Being confident that God works for us
Friends and family! Welcome to the first of many blog post on our stay in Israel!
Today was fascinating and exciting. our group started off at a peaceful garden overlook in the region of Kiriath-Jearim. It was a fitting beginning that our first sight would capture the beauty and diversity of Israel’s environment. Here Jared taught us about the significance of “the land” the promised land of Israel. What struck me about this first lesson was how specific and special the land I was finally standing on is apart from any other land I have visited. Not only was it where our Savior walked and where so many biblical stories took place, but it was also the land promised to Abraham so long ago.
The Biblical Village on the slope of Yad HaShmonah provides visitors with hands-on exposure to the manners and customs of the ancient Israelites. The garden includes olive trees and press, grape vines and several winepresses, wheat field and threshing floor, watchtower, Bedouin tents, ancient Galilean synagogue, and a burial cave. All have been constructed according to the best archaeological knowledge of ancient life.
“For the Lord your God is bringing you into a good land a land full of brooks and water of fountains and streams, flowing out in the valleys and hills, in a land of wheat and barley, of vines and fog trees and pomegranates, a land of olive trees and honey” Deuteronomy 8:7-8
I thought to myself why would the Lord choose this land? If he was going to choose one land for his people that He would set His gaze on why not choose the alps or a land with white sand beaches?
What struck me today was that Israel is incomparably habitable. It seems to be the ideal land for a people to settle and flourish. The climate is good, the soil is sustainable, the topography is not difficult for travel. It speaks to the Lords perfect provision for his people. I think my faith grew just seeing example after example of how the environment in Israel was just perfect for meeting the Israelites need while cultivating their reliance on God.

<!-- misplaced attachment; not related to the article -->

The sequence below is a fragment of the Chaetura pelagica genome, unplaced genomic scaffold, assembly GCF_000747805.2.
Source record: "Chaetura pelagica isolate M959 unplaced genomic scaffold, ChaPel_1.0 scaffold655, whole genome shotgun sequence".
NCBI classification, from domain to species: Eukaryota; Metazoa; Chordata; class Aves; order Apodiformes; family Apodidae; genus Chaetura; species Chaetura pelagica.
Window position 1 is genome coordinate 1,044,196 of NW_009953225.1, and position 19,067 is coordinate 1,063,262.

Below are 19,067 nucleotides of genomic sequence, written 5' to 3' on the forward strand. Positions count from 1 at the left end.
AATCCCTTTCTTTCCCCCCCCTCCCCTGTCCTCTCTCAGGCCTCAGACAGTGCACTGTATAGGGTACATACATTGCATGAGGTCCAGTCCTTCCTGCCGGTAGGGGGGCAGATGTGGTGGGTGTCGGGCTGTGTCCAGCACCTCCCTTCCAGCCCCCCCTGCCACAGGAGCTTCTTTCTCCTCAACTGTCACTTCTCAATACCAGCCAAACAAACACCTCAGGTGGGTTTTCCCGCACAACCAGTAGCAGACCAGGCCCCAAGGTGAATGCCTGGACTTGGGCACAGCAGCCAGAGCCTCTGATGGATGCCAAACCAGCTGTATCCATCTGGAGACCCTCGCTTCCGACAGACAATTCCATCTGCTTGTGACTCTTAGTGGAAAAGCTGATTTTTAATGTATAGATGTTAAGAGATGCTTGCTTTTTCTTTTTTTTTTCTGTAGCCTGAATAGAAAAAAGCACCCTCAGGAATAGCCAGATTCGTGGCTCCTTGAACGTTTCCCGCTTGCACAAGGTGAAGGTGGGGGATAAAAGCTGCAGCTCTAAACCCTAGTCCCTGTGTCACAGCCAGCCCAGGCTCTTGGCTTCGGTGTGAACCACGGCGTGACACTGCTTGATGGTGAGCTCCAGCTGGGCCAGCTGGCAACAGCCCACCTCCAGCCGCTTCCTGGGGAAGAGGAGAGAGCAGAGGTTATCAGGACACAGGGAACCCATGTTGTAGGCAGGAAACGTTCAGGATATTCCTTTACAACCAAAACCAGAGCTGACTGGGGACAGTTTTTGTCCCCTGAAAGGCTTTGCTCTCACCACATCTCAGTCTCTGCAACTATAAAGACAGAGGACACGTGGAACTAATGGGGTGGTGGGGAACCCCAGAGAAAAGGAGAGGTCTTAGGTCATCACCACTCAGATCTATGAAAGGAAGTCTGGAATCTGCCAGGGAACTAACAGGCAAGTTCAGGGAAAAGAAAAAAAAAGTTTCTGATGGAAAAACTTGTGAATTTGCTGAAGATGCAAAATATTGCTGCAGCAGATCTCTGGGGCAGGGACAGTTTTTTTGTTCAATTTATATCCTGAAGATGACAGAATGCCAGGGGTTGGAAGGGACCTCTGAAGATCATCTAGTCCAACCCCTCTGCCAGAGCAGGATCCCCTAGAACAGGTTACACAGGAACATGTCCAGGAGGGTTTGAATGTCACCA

Through the rest of the day we were taught lessons on Abraham, Samson, and David. These lessons seemed to sink a little deeper into our hearts since we were in Jared’s words “sitting in the text”.
There was a clear common thread in each of these stories where each character was hailed for their faith in God despite their sight and circumstances seeming hopeless. Each story showed key moments when these men followed what they knew to be true in their heart despite the impossible circumstances the world presented to them. Samson had lost his strength, was imprisoned, and was brought before thousands of enemies to entertain them. In the face of this, Samson pleads for the lord to grant him strength saying “Lord God, please remember me and please strengthen me only this once” the Lord strengthens him and dies along side thousands of philistines after pushing down the supporting pillars of the house.
“When Samson was able to see, he was blind to faith, it took him losing his sight to finally see” -Jared Schuler
In the same way the world presented a young David, with the impossible task of killing the giant Goliath. While The world would have told David he should be full of fear, or put confidence in putting on Saul’s armor, instead David had unwavering confidence in God. Because of how David sees God it changes how he sees the world.
“Cowardice is failure of heart not failure of strength”
“Courage is from without not from within”-Jared Schuler
Our day ended with Paul Mckenzie walking us through God’s covenant with Abraham. Gods promise was offspring that outnumbered the stars! God promised his offspring a land to posses. These were grand promises that to Abraham’s present situation seemed impossible and yet he was faithful to the Lord “And he believed the Lord and it was counted to him as righteousness”.
“We don’t become heirs of the promises to Abraham by working for God but by being confident that God works for us” -Paul Mckenzie
Written by Shannon Jones